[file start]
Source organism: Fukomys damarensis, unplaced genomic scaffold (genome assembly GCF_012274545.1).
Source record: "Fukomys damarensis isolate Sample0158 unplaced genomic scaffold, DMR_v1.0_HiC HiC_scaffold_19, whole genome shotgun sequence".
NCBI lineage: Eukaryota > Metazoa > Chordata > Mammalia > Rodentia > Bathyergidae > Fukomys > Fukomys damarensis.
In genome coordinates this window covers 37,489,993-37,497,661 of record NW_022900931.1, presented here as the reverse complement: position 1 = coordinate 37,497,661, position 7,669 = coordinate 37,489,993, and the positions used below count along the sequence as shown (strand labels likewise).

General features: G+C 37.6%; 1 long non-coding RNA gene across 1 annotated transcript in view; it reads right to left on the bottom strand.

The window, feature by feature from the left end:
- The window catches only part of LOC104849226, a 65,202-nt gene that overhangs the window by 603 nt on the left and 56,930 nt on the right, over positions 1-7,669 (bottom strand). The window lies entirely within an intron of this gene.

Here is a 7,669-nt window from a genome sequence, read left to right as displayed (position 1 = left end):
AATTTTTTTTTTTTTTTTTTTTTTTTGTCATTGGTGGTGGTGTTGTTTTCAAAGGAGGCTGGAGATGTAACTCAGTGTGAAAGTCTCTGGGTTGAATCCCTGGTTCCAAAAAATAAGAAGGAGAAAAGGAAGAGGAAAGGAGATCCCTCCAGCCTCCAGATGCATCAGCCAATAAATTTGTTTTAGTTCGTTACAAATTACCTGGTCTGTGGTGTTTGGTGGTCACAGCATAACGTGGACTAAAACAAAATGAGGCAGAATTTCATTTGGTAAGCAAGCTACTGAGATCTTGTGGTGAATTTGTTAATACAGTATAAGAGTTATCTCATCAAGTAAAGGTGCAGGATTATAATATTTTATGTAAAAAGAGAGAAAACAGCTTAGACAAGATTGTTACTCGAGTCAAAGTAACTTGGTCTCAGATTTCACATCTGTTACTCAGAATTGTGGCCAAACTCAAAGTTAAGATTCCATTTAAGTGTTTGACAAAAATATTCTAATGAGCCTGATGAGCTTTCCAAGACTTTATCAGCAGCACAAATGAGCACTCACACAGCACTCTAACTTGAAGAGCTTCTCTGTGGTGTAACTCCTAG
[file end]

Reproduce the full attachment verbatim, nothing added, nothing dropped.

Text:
Source organism: Fukomys damarensis, unplaced genomic scaffold (genome assembly GCF_012274545.1).
Source record: "Fukomys damarensis isolate Sample0158 unplaced genomic scaffold, DMR_v1.0_HiC HiC_scaffold_19, whole genome shotgun sequence".
NCBI lineage: Eukaryota > Metazoa > Chordata > Mammalia > Rodentia > Bathyergidae > Fukomys > Fukomys damarensis.
In genome coordinates this window covers 37,489,993-37,497,661 of record NW_022900931.1, presented here as the reverse complement: position 1 = coordinate 37,497,661, position 7,669 = coordinate 37,489,993, and the positions used below count along the sequence as shown (strand labels likewise).

General features: G+C 37.6%; 1 long non-coding RNA gene across 1 annotated transcript in view; it reads right to left on the bottom strand.

The window, feature by feature from the left end:
- The window catches only part of LOC104849226, a 65,202-nt gene that overhangs the window by 603 nt on the left and 56,930 nt on the right, over positions 1-7,669 (bottom strand). The window lies entirely within an intron of this gene.

Here is a 7,669-nt window from a genome sequence, read left to right as displayed (position 1 = left end):
AATTTTTTTTTTTTTTTTTTTTTTTTGTCATTGGTGGTGGTGTTGTTTTCAAAGGAGGCTGGAGATGTAACTCAGTGTGAAAGTCTCTGGGTTGAATCCCTGGTTCCAAAAAATAAGAAGGAGAAAAGGAAGAGGAAAGGAGATCCCTCCAGCCTCCAGATGCATCAGCCAATAAATTTGTTTTAGTTCGTTACAAATTACCTGGTCTGTGGTGTTTGGTGGTCACAGCATAACGTGGACTAAAACAAAATGAGGCAGAATTTCATTTGGTAAGCAAGCTACTGAGATCTTGTGGTGAATTTGTTAATACAGTATAAGAGTTATCTCATCAAGTAAAGGTGCAGGATTATAATATTTTATGTAAAAAGAGAGAAAACAGCTTAGACAAGATTGTTACTCGAGTCAAAGTAACTTGGTCTCAGATTTCACATCTGTTACTCAGAATTGTGGCCAAACTCAAAGTTAAGATTCCATTTAAGTGTTTGACAAAAATATTCTAATGAGCCTGATGAGCTTTCCAAGACTTTATCAGCAGCACAAATGAGCACTCACACAGCACTCTAACTTGAAGAGCTTCTCTGTGGTGTAACTCCTAG